I have had the below pictured 2 blade Aluminum, ladies size No 3185 2-3/8" closed Maher & Grosh Artistic knife since the late 80s. I believe I obtained it at the monthly Burbank Ca. swap meet. Most likely for a couple dollars.
It has been in my display case among my other "Art Nouveau" handled knives that date between c1890-1910.
I have always been interested in Maher & Grosh knives and their history. This Aluminum handled knife is the only older Maher & Grosh I possess, not that I have not been looking for Maher & Grosh knives for years, they have just been allusive to me. Of course, many Maher & Grosh knives and related material show up on eBay occasionally, but I prefer the "Thrill of the hunt."
The funny thing is, I did not even know it was a Maher & Grosh until last week. I will explain:
I am in the process of adding a 6th glass shelf in my cabinet to accommodate my growing knife collection. This shelf addition has also given me the opportunity to clean and lubricate my existing knives. As I came to my Artistic handled aluminum knife and opened the blades I realized that I could not see the manufacturer name on the tang, only very little was visible even with the help of my loop. I thought this was quite odd, that is, I always inspect and become very aware of who, what and where my knives were made by. So, out came my oil and super fine OOOO steel wool, a few minutes later I peeked through my loop again and observed "Maher" I said to myself "WHAT? WHAT? Must be Maher & Grosh!" as my curiosity turned into determination, I continued to push my Carpal Tunneled hands to their limit to uncover the whole inscription. Suddenly it appeared: "Maher & Grosh" on both blades, but there was something else:
Yes, Germany. I have never seen nor read about any Maher & Grosh knife with "Germany" on its tang stamp. None of my many knife related books mention Germany as a M & G Manufacturer or importer.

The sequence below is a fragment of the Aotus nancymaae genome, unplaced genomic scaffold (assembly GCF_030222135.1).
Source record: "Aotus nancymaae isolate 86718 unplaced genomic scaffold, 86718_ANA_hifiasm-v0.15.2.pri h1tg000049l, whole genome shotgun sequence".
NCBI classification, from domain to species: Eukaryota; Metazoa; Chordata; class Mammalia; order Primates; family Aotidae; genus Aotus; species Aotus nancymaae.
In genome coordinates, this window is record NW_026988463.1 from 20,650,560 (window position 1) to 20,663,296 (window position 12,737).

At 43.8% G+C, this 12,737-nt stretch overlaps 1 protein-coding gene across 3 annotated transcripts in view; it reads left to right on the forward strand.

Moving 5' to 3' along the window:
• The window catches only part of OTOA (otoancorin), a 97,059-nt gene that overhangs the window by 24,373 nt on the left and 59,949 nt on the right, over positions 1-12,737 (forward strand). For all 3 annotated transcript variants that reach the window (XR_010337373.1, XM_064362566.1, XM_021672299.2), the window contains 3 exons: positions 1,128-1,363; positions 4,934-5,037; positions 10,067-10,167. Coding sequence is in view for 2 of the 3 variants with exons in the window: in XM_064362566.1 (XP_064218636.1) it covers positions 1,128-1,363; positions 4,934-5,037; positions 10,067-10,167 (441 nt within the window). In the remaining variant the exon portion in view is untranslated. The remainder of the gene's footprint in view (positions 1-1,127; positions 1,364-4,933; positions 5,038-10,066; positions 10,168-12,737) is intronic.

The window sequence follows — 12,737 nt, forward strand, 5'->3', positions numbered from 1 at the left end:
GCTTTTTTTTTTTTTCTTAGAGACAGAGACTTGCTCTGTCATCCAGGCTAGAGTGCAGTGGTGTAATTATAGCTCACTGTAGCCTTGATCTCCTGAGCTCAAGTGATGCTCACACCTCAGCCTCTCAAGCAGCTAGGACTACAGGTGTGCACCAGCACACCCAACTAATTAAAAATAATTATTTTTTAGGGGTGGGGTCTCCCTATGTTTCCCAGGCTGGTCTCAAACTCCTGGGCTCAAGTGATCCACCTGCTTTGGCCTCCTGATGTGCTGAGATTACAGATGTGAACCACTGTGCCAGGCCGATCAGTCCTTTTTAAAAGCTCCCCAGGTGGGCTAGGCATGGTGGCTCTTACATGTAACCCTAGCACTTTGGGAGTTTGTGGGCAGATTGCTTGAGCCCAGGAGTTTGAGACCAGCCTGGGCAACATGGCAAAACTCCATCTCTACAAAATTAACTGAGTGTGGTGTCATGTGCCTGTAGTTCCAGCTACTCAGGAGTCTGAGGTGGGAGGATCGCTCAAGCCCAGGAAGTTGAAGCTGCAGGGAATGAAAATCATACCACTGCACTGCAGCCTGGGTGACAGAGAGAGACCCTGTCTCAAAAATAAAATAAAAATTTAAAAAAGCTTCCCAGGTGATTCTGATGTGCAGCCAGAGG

I am aware that Emil Grosh was born on August 6th, 1841 in Sonneberg, Germany, but he immigrated to the United States a few years later. It would be many years before his meeting with William H. Maher. He was not involved with cutlery in any manner while he was in Germany.
Maher & Grosh manufactured no knives, instead the company was supplied under contract by manufacturers such as Queen Cutlery, Schrade-Walden, New York Knife Company, Miller Brothers, Ulster and Imperial, all were U. S. based company's. These company names, however, did not appear on the knives. ALL had Maher & Grosh with a Toledo, O. tang stamp.
So....why is Germany on my tang?
I am aware of The U. S. Tariff Act of 1890, that required all manufactured goods imported to the United States in or after 1891 to be permanently marked with the name of the country of origin. This, however does not interfere with the dating of my knife and is irrelevant.
This knife is not what one would refer to as a "High End Knife", not Pearl, Ivory, Stag, not even Nickel Silver. No liners, no Brass Pins. Its "Walk & Talk" has now been replaced with "Stumble and Mumble" but it is still in one piece and would qualify as being a Historical Artifact. At least in my eyes and am sure in other Maher & Grosh collectors eyes.
The price for the Maher & Grosh #3185 in 1900 was 25 cents. I must also note that the #3185 was the least expensive knife that Maher & Grosh made, at least in the 1900 catalog.
The pictures below are from my Maher & Grosh Company, 127-129 Erie Street, Toledo Ohio catalog, dated 1900.
I understand there was a Maher & Grosh issued catalog printed in the late 1800"s? I have never seen it.
I have "overlaid" my knife on pictures 5 and 7 below.
I have two questions:
1. Does anyone have, or anyone seen a Maher & Grosh knife with "Germany" on the tang?
2. Does anyone have a picture of this knife in a Maher & Grosh Catalog prior to the 1900 Catalog?
Hopefully, our very own member: Roger Cunningham (peanut740) and Ken Mundhenk who have acquired the rights to the Maher & Grosh knives from the past will tune in and answer my questions.
My beautiful Maher & Grosh knives pictured below (last picture) is the result of Roger and Ken's hard work bringing Maher & Grosh back to life.
While enjoying my coffee every morning, I am on aapk cruising around, enjoying and learning. And always look here in "Maher and Grosh Cutlery Company Forum" to make sure that I do not miss out on Roger and Ken's next beautiful addition.
I find it quite humorous how the author placed the least expensive knife (mine) on the blade of the most expensive knife= The Double=Edge Maher & Grosh Dirk Klondike Knife, $5.00 each for the 8" blade, plus $2.50 for the leather sheath.
It's always important to know what you don't know.